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Smart Weeding: Save Your Back with These 5 Easy Tips

by Joe Cooper, All About Lawns Columnist

As we head into shorter days and cooler weather, how is your yard looking? If you've kept up with your yard maintenance during the summer months, you may have a special spot on the porch with your name on it for nice autumn weekends. If not, and your yard needs some attention, here are some simple tips for tackling one of the most common and invasive yard issues: weeds.

How would you like to improve your lawn?
  • Make it greener
  • Eliminate patches
  • Less weeds
  • Make it thicker
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Before you get down on your hands and knees, give these remedies a try:

  1. Bring your weed killing efforts to a boil.
    If your weed problem is not severe, try a simple home remedy--boiling water. Simply pour boiling water over the weeds growing in cracks or on the edges of lawns. Pesky, strong weeds? Use a little salt and vinegar in the water as you boil it to show the weeds you mean business.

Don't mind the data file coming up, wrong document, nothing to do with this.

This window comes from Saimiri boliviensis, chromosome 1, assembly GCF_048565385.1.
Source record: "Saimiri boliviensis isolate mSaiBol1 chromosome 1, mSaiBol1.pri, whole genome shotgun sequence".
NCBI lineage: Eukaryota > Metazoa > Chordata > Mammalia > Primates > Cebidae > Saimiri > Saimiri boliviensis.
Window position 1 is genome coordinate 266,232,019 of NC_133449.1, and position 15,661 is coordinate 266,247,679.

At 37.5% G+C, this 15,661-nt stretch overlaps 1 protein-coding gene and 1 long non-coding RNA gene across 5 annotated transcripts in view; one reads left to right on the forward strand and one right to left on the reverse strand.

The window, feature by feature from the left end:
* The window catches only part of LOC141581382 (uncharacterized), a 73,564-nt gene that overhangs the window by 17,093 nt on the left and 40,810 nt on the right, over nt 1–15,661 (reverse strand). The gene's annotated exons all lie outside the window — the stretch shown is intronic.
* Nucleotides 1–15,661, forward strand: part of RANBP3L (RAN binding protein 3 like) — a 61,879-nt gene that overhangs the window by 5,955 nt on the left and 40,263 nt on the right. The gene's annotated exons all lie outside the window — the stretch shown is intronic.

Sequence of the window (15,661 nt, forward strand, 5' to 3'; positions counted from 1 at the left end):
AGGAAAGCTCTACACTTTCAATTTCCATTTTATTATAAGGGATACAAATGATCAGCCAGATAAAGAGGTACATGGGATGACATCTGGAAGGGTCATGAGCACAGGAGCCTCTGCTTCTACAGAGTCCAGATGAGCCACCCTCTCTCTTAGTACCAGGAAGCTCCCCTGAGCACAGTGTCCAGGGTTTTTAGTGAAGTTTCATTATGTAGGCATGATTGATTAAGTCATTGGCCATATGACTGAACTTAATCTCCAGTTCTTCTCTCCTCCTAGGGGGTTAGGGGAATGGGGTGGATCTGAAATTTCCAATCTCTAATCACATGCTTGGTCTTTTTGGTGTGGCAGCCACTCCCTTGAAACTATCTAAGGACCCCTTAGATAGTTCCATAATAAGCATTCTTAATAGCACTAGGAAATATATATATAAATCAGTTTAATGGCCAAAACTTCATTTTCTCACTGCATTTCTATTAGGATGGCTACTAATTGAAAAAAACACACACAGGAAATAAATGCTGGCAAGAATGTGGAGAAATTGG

2. Turn the situation sour.
    In addition to boiling water, straight vinegar has been known to solve weed problems. Simply fill a spray bottle with household, undiluted vinegar and spray away, particularly at the roots.
  3. Smother the issue.
    Heard of landscaping cloth? A simple, thin mesh, landscaping cloth is stretched across a surface of land during landscaping projects in order to prevent the rooting and growth of weeds. Not a solution for driveway cracks, but in backyard lawn areas, this may do the trick.
  4. It's corny, but it works.
    What is the future of automotive technology and tastes great when it's popped into a kernel or baked into a chip? You got it. And now you can use corn to kill weeds, too. But not just any corn: you need corn gluten meal, which is what's left over after corn is processed into starch and syrup. It interrupts the cell growth of weeds and causes stalks to bend and break. Ask a landscaping expert how to find it and use it correctly.
  5. Water before weeding.
    If you are using a standard, store-bought weed killer, try watering your lawn or yard area before using the product. When the soil around weed is moist, the roots are loosened and the weed killer can often seep down deeper and attack where it counts.

With some out-of-the-box thinking and elbow grease, you should be able to free your landscape of weeds in no time.

About the Author
Joe Cooper writes education, home services, and design articles, and manages corporate communications. He holds a bachelor's in American Literature from UCLA.

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